He's always been an impetuous young man.
Recent Examples on the Web The plot picks up when one of the most respected herders leaves his animals in the care of his impetuous son, Ivvar, who meets Mad Lasse’s daughter Willa. Mary Ann Grossmann, Twin Cities, 28 Jan. 2024 And then came Saddam Hussein’s impetuous invasion of Kuwait and quick expulsion therefrom by the United States. Christian Schneider, National Review, 21 Dec. 2023 The impetuous Aries always wants to move forward but feels thwarted by the retrograde energy of the minor planet. Hannah Madlener, Glamour, 20 Dec. 2023 Nearly a decade after Adam Driver killed Harrison Ford on the big screen, Star Wars fans are still harassing the actor for his character Kylo Ren’s impetuous decision to dispatch his on-screen father, Han Solo. Daniel Kreps, Rolling Stone, 1 Dec. 2023 Some saw the incident as a demonstration of Zaslav’s impetuous decision-making. Clare Malone, The New Yorker, 23 Aug. 2023 The technology may fail, but the human experience as a messy, impetuous thing remains. Gene Park, Washington Post, 31 Aug. 2023 His banning from the Orioles’ airwaves since July 23, as first reported Monday by Awful Announcing, is more than just an impetuous decision made by a club official – likely owner John Angelos – who can’t take anything even tangentially negative said about his team. Gabe Lacques, USA TODAY, 8 Aug. 2023 In the uneven period drama, a country girl starts to make her way in the big city and is drawn into a bohemian circle, intrigued by the impetuous painters who turn out to be cads and especially by a free-spirited, sad-eyed model. Sheri Linden, The Hollywood Reporter, 4 Aug. 2023 See More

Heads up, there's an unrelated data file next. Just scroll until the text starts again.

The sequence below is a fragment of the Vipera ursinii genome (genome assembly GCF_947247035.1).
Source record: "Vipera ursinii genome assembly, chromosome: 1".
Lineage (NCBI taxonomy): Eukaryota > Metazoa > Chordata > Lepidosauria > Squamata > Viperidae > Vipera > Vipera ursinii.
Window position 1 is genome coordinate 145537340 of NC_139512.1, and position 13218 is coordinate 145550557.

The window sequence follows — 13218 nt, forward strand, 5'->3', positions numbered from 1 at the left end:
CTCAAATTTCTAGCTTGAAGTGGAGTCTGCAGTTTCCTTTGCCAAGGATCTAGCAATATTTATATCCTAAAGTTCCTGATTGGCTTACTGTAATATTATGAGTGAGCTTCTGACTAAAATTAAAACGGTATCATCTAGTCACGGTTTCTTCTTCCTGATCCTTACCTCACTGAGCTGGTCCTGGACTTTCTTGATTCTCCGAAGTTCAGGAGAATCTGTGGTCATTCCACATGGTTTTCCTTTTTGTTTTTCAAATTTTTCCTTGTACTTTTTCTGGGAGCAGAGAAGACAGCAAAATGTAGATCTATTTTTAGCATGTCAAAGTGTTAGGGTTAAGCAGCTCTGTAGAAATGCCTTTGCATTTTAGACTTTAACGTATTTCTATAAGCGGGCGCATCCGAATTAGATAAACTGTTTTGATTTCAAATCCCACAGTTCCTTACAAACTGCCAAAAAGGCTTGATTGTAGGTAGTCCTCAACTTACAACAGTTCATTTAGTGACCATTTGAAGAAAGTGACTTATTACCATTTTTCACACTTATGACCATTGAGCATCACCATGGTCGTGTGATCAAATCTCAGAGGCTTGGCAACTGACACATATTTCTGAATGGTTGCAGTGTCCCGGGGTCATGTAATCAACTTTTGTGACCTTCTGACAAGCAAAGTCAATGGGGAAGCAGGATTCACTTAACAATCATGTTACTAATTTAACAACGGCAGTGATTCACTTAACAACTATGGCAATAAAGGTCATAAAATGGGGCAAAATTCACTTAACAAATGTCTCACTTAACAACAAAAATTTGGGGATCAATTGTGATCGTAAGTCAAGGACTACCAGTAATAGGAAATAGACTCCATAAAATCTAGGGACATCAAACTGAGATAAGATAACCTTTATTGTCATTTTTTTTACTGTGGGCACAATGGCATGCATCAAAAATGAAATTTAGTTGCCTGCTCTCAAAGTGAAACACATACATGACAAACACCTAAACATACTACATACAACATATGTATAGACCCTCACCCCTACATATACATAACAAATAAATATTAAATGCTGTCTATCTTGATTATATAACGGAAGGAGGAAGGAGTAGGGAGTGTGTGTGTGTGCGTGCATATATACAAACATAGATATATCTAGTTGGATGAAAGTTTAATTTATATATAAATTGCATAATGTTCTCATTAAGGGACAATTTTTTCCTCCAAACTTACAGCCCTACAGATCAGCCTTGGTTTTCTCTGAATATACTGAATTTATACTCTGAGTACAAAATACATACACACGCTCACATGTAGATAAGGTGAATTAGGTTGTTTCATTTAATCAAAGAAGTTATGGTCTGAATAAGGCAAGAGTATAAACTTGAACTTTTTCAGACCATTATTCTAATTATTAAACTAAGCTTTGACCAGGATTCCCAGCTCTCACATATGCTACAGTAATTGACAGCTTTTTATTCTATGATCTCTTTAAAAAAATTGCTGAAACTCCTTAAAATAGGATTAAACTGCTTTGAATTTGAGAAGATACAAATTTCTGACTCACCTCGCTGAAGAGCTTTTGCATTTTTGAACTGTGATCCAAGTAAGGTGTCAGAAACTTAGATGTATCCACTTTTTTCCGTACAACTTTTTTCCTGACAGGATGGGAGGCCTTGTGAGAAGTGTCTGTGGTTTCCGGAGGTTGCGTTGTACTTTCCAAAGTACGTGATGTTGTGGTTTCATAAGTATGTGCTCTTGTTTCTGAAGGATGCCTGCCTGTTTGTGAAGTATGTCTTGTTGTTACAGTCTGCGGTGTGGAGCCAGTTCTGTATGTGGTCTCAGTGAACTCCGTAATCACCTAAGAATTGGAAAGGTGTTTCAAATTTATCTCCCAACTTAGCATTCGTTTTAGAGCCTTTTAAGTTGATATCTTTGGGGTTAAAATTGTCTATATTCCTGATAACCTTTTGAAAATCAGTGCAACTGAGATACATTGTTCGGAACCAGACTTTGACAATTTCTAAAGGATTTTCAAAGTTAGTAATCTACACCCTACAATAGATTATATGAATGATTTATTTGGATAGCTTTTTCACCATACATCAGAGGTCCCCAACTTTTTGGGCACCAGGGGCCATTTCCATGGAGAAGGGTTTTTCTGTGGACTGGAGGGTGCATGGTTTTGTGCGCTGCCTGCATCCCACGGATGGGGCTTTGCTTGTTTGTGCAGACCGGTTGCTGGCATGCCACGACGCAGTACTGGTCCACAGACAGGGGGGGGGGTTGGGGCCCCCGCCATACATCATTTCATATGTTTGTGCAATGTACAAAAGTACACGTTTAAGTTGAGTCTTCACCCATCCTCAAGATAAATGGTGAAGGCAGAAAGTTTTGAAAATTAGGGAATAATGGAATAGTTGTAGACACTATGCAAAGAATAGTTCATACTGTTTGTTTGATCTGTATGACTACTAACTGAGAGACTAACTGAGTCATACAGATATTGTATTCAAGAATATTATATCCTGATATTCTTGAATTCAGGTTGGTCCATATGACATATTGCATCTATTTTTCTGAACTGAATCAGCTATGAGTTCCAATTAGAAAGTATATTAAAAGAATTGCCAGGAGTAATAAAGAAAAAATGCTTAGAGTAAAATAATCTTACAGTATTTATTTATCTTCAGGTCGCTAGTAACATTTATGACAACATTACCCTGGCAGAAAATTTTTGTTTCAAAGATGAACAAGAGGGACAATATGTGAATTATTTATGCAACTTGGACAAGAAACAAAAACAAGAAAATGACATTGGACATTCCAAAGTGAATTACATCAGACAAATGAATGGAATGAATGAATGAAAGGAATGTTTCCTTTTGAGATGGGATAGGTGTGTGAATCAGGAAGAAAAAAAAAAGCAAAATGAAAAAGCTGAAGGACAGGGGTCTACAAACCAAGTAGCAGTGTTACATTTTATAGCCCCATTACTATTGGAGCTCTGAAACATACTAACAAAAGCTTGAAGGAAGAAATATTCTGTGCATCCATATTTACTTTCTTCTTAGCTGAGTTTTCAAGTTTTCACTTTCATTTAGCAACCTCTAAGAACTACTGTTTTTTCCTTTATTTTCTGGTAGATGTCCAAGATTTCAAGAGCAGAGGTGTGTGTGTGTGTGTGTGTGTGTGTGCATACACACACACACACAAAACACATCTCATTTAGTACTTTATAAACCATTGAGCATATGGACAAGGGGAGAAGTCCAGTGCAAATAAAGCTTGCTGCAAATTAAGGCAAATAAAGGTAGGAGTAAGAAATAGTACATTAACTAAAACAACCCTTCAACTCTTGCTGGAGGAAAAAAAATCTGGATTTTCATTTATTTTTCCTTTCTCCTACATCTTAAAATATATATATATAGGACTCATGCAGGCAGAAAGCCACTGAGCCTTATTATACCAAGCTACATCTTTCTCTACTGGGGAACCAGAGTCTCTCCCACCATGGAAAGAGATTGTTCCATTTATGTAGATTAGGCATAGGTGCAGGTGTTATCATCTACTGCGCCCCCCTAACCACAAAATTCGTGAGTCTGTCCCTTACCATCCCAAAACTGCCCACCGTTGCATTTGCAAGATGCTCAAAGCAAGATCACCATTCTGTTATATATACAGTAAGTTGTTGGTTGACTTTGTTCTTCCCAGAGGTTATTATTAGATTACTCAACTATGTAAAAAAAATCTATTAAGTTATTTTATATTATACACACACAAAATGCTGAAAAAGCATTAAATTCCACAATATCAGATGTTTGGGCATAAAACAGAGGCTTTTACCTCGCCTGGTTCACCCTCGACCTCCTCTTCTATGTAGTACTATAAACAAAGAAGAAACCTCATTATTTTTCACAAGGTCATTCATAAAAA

These examples are programmatically compiled from various online sources to illustrate current usage of the word 'impetuous.' Any opinions expressed in the examples do not represent those of Merriam-Webster or its editors. Send us feedback about these examples.

Word History


Middle English, from Anglo-French, from Late Latin impetuosus, from Latin impetus — see impetus

First Known Use

14th century, in the meaning defined at sense 1

Time Traveler
The first known use of impetuous was in the 14th century


Dictionary Entries Near impetuous

Cite this Entry

“Impetuous.” Dictionary, Merriam-Webster, Accessed 2 Mar. 2024.

Kids Definition


im·​pet·​u·​ous im-ˈpech-(ə-)wəs How to pronounce impetuous (audio)
: marked by force of action or movement
impetuously adverb
impetuousness noun
Last Updated: - Updated example sentences